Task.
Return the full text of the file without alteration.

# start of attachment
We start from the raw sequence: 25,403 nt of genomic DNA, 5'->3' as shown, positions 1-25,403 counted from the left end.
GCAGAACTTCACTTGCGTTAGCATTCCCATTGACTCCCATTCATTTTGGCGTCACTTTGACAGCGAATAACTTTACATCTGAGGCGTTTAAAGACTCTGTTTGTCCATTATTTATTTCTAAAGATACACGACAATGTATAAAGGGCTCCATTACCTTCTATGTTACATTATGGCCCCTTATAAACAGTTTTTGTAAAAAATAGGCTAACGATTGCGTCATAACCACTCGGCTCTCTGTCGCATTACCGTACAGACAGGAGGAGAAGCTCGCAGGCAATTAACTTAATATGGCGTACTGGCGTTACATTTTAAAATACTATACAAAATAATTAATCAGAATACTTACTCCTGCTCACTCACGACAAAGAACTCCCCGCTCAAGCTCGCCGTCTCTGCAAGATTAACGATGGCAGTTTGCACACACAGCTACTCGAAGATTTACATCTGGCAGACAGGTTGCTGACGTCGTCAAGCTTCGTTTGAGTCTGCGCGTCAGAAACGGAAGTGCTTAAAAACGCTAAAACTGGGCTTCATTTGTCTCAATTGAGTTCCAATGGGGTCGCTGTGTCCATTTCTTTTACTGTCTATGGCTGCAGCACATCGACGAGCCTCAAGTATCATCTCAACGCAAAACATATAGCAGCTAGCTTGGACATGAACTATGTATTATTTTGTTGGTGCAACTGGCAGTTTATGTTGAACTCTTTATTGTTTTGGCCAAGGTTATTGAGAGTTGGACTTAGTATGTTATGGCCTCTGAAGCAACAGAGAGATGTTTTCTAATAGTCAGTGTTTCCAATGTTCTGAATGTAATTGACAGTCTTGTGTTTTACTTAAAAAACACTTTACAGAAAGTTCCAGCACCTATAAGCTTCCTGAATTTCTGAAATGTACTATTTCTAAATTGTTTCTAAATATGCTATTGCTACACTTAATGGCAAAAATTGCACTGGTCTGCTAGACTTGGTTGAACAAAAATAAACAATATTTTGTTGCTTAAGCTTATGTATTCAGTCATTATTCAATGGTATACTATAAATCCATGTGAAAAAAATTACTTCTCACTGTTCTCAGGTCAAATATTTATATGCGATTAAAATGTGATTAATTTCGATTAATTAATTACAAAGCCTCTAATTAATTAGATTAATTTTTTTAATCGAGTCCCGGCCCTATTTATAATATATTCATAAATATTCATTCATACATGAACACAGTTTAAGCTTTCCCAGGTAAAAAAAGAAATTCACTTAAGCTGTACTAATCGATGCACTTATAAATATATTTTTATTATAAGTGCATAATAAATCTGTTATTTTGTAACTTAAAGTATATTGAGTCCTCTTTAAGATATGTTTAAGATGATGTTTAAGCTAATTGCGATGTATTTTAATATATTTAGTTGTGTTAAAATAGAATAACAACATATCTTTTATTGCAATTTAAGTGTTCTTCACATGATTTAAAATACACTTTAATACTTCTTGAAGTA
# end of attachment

We start from the raw sequence: 25,403 nt of genomic DNA, 5'->3' as shown, positions 1-25,403 counted from the left end.
GCAGAACTTCACTTGCGTTAGCATTCCCATTGACTCCCATTCATTTTGGCGTCACTTTGACAGCGAATAACTTTACATCTGAGGCGTTTAAAGACTCTGTTTGTCCATTATTTATTTCTAAAGATACACGACAATGTATAAAGGGCTCCATTACCTTCTATGTTACATTATGGCCCCTTATAAACAGTTTTTGTAAAAAATAGGCTAACGATTGCGTCATAACCACTCGGCTCTCTGTCGCATTACCGTACAGACAGGAGGAGAAGCTCGCAGGCAATTAACTTAATATGGCGTACTGGCGTTACATTTTAAAATACTATACAAAATAATTAATCAGAATACTTACTCCTGCTCACTCACGACAAAGAACTCCCCGCTCAAGCTCGCCGTCTCTGCAAGATTAACGATGGCAGTTTGCACACACAGCTACTCGAAGATTTACATCTGGCAGACAGGTTGCTGACGTCGTCAAGCTTCGTTTGAGTCTGCGCGTCAGAAACGGAAGTGCTTAAAAACGCTAAAACTGGGCTTCATTTGTCTCAATTGAGTTCCAATGGGGTCGCTGTGTCCATTTCTTTTACTGTCTATGGCTGCAGCACATCGACGAGCCTCAAGTATCATCTCAACGCAAAACATATAGCAGCTAGCTTGGACATGAACTATGTATTATTTTGTTGGTGCAACTGGCAGTTTATGTTGAACTCTTTATTGTTTTGGCCAAGGTTATTGAGAGTTGGACTTAGTATGTTATGGCCTCTGAAGCAACAGAGAGATGTTTTCTAATAGTCAGTGTTTCCAATGTTCTGAATGTAATTGACAGTCTTGTGTTTTACTTAAAAAACACTTTACAGAAAGTTCCAGCACCTATAAGCTTCCTGAATTTCTGAAATGTACTATTTCTAAATTGTTTCTAAATATGCTATTGCTACACTTAATGGCAAAAATTGCACTGGTCTGCTAGACTTGGTTGAACAAAAATAAACAATATTTTGTTGCTTAAGCTTATGTATTCAGTCATTATTCAATGGTATACTATAAATCCATGTGAAAAAAATTACTTCTCACTGTTCTCAGGTCAAATATTTATATGCGATTAAAATGTGATTAATTTCGATTAATTAATTACAAAGCCTCTAATTAATTAGATTAATTTTTTTAATCGAGTCCCGGCCCTATTTATAATATATTCATAAATATTCATTCATACATGAACACAGTTTAAGCTTTCCCAGGTAAAAAAAGAAATTCACTTAAGCTGTACTAATCGATGCACTTATAAATATATTTTTATTATAAGTGCATAATAAATCTGTTATTTTGTAACTTAAAGTATATTGAGTCCTCTTTAAGATATGTTTAAGATGATGTTTAAGCTAATTGCGATGTATTTTAATATATTTAGTTGTGTTAAAATAGAATAACAACATATCTTTTATTGCAATTTAAGTGTTCTTCACATGATTTAAAATACACTTTAATACTTCTTGAAGTA